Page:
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sector_ico_Forestry_trans Forestry

Mycorrhizal Fungal Ecology- A Genomic Approach for Improved Forest Management

SOF103
  • Project Leaders: Richard Hamelin, Suzanne Simard
  • Institutions: University of British Columbia (UBC)
  • Budget: $80265
  • Competition: Strategic Opportunities Fund - Round 1
  • Genome Centre(s): Genome British Columbia
  • Fiscal Year: 2009
  • Status: Closed

This smaller-scale project team investigated the symbiotic association between fungus and plant roots with a view to improve the establishment of cedar and hemlock seedlings during forest regeneration.

This project discovered mycorrhizal host class and inoculum potential differences in two ecosystems, which is critical to understand why cedar has had difficulty generating on sites previously occupied by old-grown hemlock, and vise versa. The results were anticipated to impact forest establishment, productivity and stand management.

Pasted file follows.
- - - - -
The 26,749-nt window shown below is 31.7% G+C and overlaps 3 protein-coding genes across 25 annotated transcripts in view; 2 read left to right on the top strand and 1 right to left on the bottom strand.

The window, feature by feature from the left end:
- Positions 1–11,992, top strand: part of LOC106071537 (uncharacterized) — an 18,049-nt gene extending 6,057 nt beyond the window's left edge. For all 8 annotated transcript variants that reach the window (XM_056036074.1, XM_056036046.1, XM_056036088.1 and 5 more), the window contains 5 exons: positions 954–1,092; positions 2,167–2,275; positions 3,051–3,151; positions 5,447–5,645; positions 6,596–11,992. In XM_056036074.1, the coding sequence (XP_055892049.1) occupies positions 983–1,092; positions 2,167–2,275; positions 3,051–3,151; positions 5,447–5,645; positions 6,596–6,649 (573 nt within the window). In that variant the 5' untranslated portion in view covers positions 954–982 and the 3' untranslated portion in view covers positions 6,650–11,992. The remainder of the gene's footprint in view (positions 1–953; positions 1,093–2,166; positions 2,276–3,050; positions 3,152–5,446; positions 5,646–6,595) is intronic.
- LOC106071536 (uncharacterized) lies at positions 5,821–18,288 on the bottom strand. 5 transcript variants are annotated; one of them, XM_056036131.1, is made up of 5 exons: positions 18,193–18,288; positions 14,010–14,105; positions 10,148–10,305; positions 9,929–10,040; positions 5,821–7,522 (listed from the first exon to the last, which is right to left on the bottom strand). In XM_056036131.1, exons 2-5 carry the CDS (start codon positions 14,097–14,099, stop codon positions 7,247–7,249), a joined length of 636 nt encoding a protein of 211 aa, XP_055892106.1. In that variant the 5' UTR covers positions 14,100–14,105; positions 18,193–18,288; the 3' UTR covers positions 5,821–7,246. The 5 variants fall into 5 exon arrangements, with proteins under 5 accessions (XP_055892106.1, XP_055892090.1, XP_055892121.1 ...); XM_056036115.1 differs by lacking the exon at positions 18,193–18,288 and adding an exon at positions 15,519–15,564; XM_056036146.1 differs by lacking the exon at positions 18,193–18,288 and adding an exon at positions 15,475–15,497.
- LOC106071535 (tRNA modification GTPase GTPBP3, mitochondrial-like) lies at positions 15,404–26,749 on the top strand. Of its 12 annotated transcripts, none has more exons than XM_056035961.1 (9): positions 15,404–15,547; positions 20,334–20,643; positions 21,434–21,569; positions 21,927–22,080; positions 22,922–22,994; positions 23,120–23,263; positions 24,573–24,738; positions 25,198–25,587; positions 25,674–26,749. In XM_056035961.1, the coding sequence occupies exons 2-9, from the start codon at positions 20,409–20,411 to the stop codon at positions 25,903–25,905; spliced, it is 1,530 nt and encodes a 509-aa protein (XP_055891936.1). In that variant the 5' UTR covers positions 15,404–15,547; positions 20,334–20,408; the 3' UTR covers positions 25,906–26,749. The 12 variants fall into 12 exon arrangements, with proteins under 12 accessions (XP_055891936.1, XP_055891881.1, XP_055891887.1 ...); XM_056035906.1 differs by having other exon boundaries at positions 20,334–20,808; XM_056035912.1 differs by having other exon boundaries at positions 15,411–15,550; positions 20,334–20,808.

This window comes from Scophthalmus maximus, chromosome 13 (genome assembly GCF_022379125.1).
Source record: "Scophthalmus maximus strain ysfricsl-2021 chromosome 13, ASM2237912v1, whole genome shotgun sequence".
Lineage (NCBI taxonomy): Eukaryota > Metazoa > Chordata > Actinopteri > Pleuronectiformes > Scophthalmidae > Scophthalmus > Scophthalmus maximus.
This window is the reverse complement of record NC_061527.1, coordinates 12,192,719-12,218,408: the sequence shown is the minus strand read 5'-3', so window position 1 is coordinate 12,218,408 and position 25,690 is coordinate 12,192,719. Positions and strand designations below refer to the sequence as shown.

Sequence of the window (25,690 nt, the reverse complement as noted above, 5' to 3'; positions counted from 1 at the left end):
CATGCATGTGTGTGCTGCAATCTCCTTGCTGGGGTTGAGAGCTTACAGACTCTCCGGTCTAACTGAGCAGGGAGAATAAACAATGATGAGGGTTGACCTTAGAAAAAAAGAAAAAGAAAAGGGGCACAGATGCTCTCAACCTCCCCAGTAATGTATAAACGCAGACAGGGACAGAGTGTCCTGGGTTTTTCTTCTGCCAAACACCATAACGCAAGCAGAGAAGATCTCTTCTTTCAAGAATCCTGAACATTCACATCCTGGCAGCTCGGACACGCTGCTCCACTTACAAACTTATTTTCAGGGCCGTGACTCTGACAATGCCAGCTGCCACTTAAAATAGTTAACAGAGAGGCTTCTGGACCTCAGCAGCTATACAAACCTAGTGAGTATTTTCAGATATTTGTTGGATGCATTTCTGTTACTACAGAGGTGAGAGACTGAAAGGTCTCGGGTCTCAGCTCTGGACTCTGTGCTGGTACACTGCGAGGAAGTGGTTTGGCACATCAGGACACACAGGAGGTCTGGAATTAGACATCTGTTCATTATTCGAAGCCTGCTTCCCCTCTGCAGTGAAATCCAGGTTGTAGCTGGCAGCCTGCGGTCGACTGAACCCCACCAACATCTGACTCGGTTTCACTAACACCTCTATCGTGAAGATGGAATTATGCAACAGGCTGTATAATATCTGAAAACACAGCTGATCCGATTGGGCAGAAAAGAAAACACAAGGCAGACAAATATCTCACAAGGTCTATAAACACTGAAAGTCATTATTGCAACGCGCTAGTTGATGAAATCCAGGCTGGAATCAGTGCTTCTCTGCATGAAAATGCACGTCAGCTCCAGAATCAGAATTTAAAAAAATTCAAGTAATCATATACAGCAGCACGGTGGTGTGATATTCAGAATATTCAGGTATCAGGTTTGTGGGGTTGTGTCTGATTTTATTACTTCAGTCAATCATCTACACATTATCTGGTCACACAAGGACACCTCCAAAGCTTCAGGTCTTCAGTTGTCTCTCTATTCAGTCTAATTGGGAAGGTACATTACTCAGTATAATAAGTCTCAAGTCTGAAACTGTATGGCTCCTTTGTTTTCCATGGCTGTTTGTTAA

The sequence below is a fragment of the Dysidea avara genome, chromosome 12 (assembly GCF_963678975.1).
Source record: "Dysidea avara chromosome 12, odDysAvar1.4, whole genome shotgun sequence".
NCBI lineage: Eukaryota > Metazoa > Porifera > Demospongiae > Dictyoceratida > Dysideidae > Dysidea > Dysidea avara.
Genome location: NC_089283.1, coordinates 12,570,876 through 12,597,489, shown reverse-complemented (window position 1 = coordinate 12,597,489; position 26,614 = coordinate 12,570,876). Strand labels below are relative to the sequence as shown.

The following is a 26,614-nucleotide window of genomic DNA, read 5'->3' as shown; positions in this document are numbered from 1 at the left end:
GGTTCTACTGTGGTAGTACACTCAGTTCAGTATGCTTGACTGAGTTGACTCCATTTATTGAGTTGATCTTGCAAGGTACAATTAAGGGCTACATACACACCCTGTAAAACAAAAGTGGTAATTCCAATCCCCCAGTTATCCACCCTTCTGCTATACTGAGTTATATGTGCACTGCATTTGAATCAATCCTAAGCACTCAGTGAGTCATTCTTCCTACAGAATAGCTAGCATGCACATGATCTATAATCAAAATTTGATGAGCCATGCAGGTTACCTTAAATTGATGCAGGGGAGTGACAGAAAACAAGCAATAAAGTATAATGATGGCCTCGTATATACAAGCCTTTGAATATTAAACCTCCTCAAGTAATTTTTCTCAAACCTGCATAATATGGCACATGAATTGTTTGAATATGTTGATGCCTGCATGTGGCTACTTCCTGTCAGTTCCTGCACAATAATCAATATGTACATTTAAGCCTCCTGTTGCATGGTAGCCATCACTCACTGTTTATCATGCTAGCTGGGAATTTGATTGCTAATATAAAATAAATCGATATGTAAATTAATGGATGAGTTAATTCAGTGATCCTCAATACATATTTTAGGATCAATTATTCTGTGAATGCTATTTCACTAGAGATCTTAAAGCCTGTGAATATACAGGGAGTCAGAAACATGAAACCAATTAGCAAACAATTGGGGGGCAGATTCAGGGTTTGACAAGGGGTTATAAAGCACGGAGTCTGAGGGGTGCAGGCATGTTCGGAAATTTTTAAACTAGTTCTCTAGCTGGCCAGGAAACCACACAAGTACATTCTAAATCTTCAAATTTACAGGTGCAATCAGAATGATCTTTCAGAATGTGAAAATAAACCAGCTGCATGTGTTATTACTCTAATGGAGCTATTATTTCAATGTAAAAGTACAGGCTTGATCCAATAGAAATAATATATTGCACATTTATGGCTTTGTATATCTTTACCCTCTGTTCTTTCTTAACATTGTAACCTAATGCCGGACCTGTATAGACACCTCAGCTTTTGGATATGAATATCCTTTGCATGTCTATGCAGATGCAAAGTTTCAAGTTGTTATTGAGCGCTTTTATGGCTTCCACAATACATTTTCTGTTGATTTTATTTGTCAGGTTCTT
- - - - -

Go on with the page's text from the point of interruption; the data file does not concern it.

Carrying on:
In October 2011, 6154 DNA sequences of the Internal Transcribed Spacer region of fungal DNA and 200 DNA barcodes of identified mycorrhizal fungal specimens from the Pacific Forestry Centre Herbarium were deposited to GenBank®, the NIH genetic sequence database, an annotated collection of all publicly available DNA sequences.